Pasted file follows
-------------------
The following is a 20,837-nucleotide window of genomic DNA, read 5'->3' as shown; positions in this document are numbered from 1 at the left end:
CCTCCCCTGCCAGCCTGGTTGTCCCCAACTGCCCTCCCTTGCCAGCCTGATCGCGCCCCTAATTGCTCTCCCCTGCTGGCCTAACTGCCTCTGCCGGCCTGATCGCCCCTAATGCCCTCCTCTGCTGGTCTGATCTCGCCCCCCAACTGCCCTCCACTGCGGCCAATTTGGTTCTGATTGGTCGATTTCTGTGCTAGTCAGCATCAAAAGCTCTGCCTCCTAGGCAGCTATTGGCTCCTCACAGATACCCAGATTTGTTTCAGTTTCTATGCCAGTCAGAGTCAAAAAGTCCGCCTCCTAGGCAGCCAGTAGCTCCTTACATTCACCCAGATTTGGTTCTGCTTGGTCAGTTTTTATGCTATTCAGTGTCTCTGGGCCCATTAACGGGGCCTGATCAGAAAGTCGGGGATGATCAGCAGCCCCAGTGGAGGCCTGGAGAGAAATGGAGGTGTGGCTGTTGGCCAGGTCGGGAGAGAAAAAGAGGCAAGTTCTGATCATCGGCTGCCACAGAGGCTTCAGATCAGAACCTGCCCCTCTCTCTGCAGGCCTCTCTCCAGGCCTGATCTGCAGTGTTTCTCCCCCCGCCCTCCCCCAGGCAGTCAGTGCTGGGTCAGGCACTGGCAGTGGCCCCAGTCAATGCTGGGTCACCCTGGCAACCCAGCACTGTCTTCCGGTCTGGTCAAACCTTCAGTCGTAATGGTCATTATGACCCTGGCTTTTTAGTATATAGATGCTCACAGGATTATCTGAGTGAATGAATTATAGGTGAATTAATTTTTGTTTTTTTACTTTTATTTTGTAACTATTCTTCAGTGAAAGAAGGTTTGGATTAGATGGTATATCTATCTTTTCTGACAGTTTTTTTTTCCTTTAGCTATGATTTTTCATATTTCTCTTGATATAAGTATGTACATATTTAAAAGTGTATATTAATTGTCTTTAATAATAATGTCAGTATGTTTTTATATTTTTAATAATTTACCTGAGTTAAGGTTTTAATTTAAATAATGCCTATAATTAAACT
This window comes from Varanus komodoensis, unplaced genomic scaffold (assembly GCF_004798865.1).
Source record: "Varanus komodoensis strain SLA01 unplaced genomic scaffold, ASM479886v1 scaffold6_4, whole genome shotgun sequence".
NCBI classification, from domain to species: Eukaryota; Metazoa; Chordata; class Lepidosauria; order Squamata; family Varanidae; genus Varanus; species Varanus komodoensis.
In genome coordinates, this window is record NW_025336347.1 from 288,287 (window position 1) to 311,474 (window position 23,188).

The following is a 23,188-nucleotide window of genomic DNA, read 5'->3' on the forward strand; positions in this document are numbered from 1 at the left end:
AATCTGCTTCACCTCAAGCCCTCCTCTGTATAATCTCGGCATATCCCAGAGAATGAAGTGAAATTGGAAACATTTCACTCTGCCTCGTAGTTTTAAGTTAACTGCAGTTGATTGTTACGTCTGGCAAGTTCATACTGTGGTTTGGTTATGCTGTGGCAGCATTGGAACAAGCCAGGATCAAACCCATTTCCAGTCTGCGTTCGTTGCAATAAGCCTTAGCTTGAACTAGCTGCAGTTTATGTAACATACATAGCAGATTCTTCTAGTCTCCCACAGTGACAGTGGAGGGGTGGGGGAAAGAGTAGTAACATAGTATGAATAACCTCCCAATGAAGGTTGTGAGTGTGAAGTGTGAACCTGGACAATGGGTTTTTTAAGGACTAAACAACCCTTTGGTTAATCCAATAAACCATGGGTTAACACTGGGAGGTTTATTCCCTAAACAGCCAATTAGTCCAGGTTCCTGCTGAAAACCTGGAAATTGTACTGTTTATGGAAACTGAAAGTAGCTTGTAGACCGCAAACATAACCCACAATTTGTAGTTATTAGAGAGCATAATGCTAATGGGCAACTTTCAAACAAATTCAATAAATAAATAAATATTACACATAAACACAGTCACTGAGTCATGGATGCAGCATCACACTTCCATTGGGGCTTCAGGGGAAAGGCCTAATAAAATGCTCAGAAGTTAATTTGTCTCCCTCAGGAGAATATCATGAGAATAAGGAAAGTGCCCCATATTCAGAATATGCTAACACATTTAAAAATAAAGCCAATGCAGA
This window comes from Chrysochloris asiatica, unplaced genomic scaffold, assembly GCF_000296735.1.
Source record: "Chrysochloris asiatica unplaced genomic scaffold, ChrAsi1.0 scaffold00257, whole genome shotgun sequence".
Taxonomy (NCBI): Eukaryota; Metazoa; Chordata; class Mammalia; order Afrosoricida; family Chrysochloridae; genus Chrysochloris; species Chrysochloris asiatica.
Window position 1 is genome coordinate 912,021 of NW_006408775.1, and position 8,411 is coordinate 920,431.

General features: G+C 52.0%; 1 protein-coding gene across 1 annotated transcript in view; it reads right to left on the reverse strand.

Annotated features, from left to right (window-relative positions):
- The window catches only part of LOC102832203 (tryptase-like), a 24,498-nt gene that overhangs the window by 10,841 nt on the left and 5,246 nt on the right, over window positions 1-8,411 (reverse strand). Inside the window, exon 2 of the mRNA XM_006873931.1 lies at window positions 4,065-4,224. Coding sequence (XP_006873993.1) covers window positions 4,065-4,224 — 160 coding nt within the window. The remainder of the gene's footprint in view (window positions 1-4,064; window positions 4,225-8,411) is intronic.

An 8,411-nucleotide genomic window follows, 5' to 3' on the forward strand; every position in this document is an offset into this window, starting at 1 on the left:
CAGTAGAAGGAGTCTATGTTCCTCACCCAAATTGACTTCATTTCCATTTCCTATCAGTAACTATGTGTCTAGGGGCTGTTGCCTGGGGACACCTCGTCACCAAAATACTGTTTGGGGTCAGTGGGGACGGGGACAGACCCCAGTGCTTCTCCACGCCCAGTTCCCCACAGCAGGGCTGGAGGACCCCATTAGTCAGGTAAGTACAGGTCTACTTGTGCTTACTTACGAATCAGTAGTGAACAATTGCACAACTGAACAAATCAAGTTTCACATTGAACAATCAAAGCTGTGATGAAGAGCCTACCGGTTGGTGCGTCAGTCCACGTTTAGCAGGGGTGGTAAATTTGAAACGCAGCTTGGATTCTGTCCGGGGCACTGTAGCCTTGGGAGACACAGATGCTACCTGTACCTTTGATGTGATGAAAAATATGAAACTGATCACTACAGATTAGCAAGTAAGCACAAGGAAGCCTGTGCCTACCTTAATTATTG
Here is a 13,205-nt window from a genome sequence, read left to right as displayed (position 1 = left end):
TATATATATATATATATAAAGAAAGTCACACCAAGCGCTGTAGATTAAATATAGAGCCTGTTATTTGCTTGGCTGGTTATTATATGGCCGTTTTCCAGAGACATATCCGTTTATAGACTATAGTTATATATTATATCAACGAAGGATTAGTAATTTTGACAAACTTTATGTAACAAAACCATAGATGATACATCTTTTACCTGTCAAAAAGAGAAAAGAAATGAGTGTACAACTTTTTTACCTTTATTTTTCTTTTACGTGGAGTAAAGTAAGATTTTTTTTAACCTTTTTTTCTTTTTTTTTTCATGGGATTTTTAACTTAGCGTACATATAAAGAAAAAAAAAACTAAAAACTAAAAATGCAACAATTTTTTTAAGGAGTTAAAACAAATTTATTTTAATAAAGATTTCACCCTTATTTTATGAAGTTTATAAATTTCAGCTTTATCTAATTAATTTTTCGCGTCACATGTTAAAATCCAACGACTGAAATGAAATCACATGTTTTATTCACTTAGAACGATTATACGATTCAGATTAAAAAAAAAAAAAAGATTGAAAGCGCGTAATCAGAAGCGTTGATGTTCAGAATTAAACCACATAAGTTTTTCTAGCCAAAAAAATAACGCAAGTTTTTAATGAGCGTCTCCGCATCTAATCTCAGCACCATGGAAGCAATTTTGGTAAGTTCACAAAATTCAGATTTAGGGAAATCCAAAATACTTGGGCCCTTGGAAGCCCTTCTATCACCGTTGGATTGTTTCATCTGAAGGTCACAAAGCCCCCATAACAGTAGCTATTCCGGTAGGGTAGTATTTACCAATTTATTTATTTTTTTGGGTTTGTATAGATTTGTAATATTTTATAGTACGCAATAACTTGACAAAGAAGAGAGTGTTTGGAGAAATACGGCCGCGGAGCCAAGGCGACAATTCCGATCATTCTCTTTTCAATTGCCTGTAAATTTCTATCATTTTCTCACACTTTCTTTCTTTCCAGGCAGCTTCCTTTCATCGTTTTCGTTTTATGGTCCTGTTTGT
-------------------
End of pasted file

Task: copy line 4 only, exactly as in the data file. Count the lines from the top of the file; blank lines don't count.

Source record: "Varanus komodoensis strain SLA01 unplaced genomic scaffold, ASM479886v1 scaffold6_4, whole genome shotgun sequence".